When the Washington Nationals think a player is essential to their future, they blow away industry expectations, overbid by at least an extra year in their contract offer and then figure out what comes next when the rubble stops bouncing.

That’s what they’ve done with Jayson Werth, Max Scherzer, Patrick Corbin and now Stephen Strasburg, whose seven-year, $245 million contract takes generosity — even for a World Series MVP — into the realm of the hallucinatory.

At least now Strasburg should pick up the tab for his own statue in front of Nationals Park someday — presumably 60 feet 6 inches from Walter Johnson’s big bronze.

Normally, when a team overbids by at least $50 million for a player who wanted to stay anyway, I’d make fun of it. But sometimes sanity is a poor standard. Sometimes you have to say, “We’ve built something important here, and we’re not going to let it fall apart over money.”

With Strasburg, the next few years look first-rate for the Nats, who have a chance to build a much larger fan base around a signature championship and a homegrown pitching legend. Now the Nats’ core identity of Strasburg, Mad Max and Double Duty Corbin (five times a reliever in October) remains intact.

If the Nats had not signed Strasburg, and not done it early in the offseason, then — with Anthony Rendon’s mind a mystery — everything would have hung in the air.

The risk is huge in giving a seven-year deal to a pitcher who has already worked eight full seasons after ligament replacement surgery. The Nats think the average life of a second elbow is about eight years, though with wide variations. Now they’re banking on Strasburg until he is 38 and in his 15th season with that elbow.

The pitchers Strasburg most resembles statistically through his age-30 season include Scherzer and Roy Halladay. That’s the good news. Others include Jered Weaver, Roy Oswalt, Johnny Cueto, Johan Santana, Chris Sale and David Price.

Why would the Nats go so high so quickly against such evidence?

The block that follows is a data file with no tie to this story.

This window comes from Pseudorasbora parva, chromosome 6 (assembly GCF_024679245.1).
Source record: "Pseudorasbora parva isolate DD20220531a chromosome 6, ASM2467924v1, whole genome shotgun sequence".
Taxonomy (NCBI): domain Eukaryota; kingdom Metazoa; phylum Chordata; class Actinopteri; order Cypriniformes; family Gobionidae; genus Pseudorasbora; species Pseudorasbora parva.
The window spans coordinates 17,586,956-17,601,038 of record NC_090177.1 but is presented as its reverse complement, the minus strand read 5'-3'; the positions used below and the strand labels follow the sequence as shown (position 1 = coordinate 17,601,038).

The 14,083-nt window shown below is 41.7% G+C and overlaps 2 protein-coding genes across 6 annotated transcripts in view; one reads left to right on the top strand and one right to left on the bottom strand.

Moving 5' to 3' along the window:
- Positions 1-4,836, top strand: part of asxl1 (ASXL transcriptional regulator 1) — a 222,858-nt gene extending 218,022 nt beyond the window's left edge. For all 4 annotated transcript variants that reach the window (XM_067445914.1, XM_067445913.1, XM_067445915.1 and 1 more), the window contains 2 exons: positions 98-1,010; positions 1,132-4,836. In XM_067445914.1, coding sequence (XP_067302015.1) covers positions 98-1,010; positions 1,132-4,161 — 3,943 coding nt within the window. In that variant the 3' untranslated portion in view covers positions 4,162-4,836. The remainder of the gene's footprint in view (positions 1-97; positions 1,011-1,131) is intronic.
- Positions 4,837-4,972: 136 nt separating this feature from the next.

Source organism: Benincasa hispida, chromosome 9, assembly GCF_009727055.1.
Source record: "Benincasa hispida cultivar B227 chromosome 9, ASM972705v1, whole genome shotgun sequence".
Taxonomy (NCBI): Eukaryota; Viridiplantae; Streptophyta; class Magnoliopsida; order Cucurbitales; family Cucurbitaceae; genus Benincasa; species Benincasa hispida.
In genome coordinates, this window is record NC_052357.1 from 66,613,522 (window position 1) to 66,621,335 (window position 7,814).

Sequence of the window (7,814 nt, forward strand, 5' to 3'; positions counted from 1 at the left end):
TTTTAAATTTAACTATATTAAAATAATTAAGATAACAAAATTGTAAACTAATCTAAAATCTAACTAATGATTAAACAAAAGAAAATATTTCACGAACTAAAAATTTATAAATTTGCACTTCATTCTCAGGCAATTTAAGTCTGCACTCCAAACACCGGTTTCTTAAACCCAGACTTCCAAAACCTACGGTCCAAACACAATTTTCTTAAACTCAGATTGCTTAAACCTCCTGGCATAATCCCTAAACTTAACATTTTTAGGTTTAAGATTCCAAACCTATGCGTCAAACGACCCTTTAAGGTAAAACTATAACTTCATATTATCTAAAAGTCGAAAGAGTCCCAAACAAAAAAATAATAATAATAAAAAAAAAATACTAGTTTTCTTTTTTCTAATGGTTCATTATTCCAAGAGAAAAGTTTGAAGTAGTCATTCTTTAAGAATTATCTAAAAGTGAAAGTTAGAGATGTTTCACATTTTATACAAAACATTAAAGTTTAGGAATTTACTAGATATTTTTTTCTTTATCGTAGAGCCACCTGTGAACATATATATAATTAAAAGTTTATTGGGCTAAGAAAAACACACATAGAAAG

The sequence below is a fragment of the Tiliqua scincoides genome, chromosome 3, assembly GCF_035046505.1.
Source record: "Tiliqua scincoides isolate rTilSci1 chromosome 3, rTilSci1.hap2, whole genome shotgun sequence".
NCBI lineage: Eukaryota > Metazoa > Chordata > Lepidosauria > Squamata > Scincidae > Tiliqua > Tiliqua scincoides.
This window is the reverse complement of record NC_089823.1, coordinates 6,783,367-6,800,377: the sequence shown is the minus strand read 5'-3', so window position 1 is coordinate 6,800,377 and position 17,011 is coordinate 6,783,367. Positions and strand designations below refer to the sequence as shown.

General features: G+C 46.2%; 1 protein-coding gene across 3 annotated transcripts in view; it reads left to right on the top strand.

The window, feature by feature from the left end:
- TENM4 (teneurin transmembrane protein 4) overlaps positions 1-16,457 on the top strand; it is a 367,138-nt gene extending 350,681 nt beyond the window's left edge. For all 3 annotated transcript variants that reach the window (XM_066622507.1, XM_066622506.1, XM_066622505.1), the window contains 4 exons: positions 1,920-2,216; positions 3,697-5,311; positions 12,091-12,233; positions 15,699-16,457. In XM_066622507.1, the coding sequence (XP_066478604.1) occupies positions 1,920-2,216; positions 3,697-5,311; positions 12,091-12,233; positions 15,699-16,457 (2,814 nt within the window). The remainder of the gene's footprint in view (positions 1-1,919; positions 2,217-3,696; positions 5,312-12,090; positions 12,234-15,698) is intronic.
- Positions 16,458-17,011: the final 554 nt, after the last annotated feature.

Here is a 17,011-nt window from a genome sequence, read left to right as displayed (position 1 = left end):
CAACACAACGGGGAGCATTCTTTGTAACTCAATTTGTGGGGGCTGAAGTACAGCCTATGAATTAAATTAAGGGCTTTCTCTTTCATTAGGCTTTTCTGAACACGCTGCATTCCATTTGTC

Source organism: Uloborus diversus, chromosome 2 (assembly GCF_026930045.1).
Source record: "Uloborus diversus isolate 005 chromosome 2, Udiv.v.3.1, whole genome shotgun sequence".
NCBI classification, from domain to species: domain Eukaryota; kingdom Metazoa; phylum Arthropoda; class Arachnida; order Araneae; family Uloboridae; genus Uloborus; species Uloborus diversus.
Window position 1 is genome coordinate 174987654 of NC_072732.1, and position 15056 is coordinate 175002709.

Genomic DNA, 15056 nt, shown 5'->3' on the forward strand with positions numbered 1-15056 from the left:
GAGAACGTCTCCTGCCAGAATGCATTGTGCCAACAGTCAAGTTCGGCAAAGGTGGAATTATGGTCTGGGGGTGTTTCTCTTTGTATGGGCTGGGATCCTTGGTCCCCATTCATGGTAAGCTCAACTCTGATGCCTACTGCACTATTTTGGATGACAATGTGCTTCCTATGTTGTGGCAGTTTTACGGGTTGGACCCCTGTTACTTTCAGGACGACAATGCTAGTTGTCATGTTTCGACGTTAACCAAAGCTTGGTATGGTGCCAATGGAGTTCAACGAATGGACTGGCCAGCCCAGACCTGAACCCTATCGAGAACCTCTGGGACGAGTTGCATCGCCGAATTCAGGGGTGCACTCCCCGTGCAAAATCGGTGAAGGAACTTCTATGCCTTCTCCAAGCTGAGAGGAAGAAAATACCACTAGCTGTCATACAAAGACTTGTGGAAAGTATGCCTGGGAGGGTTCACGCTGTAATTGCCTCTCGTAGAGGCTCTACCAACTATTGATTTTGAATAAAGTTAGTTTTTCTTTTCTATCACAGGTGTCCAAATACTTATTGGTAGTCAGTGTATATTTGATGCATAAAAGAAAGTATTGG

Because winning the World Series is always expensive. Your key players go up in market value. And the longer you wait to act, the greater the chance of finding yourself in a box canyon facing a disastrous winter with the joy — and value — of your title slashed.

As the free agent market caught fire last week, with talented but never-done-much Zack Wheeler reaching a five-year, $118 million deal with the Philadelphia Phillies, the Nats realized that if they acted fast and spent high, they could lock down a joyous offseason and have an acceptable future, too.

Or, on the other hand, if they gambled on wait-and-see, they might find their roster building paralyzed until February as agent Scott Boras, who reps Gerrit Cole as well as Strasburg and Rendon, played his usual slow-motion tune.

The Nats’ modus operandi is to move first — or last (as they did with Scherzer in 2015). But they prefer first.

So Nats followers won’t spend months feeling jerked around by rumors and confused by moves the Nats make, let’s lay out what is extremely likely to happen.

From now until Rendon signs, Boras will do what he did last year after the Nats signed Corbin for $140 million, then said publicly that they couldn’t afford Bryce Harper, too: leak and spin that the Nats are still “in” on Rendon — that’s his job — and say not to pay any attention to that Mark Lerner guy; he’s only the Nats’ principal owner.

But it’s over.

The Lerners have business methods that have worked well enough to win 730 games in the past eight seasons — second most in Major League Baseball — and raise a World Series trophy. With attendance that has ranked from 11th to 16th (in 2019) during this winning run, the Lerners have consistently had top-10 payrolls but have never stepped far above the competitive balance tax, now at $208 million. It’s a balancing act but one they’ve perfected. Why would they change?

The Nats are now $38.6 million below the tax threshold, according to Baseball Prospectus’s Tax Tracker. Somebody will probably give Rendon a deal much like Strasburg’s — $35 million per year for many years. But that team will not be the Nats.